- If you want to go somewhere, it is best to find someone who has already been there. Robert Kiyosaki
Visit Gowanus Batcave
Abandoned power station once home to a squatter community, now being developed into an arts center.
Fast-forward to the early 2000s, and what was now called the “Batcave” (whether it ever actually housed bats is unclear) was littered with graffiti. The homeless youth of the area began to flock to the abandoned structure, squatting in and eventually forming the Batcave into a community of sorts. Punks, travelers, and drifters created their own colony under the eaves, policing their own, and spray-painting political messages and discontent with the society at large on the walls of the building.
For a while, all was well. It was still a place to crash, party, and draw on the walls, but there was some semblance of order. It is said, though not confirmed, that hard drugs were kept out and violent crime was not tolerated. Unfortunately, after a drunken rooftop incident that involved the police, many of the squatters were evicted. Over time various people moved back in, but the rules were gone, and the Batcave slowly became a living space for junkies, dealers, and the harder-living, more aggressive faction of New York’s homeless population. Within two years of the punk kids’ ousting and the squat becoming a den, the violence culminated when a homeless man was thrown from a window and one overdosing teen was carted to the street for the authorities to clean up. The last residents of the Batcave were evicted in 2006.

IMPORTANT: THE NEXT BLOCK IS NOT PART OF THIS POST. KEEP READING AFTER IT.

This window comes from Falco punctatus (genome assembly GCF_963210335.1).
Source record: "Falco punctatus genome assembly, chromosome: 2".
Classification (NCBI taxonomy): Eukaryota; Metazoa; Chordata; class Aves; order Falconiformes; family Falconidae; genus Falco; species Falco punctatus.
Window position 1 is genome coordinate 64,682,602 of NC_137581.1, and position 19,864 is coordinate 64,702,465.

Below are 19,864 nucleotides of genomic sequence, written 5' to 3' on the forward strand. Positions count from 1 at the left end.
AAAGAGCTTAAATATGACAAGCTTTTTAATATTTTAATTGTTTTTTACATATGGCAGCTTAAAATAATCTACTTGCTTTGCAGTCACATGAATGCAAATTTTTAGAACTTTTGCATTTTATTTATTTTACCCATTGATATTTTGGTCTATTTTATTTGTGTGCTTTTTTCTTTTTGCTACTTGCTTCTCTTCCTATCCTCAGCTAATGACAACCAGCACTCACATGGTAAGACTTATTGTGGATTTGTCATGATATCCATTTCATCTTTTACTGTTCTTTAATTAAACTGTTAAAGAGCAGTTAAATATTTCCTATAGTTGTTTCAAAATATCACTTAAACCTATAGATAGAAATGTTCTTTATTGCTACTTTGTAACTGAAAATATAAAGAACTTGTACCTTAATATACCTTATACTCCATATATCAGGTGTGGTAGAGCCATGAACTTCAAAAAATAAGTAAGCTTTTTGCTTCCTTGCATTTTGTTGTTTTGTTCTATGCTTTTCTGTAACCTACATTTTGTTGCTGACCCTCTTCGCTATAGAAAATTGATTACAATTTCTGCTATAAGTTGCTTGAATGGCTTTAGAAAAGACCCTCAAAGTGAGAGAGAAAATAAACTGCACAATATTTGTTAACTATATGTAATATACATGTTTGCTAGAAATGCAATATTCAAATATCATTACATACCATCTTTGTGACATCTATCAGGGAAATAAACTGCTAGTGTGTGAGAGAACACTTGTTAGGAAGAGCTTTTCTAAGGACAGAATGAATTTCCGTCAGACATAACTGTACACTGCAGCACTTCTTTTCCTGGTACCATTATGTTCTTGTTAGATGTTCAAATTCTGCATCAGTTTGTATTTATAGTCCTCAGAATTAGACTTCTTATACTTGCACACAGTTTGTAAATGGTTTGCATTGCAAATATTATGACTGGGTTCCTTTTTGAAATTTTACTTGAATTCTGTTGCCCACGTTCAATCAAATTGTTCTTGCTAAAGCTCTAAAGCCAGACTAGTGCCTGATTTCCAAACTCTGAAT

Known best for the ever-changing political graffiti on its overhang, visible from the 4th Avenue 9 Streets stop on the F and G train, the building is now empty save the furniture and belongings of the people who had lived there.
Currently being cleaned of an excessive build-up of moldy books, mattresses, and plush toys (albeit the graffiti remains relatively untouched), the building was recently bought and is being developed into an art center and bicycle velodrome.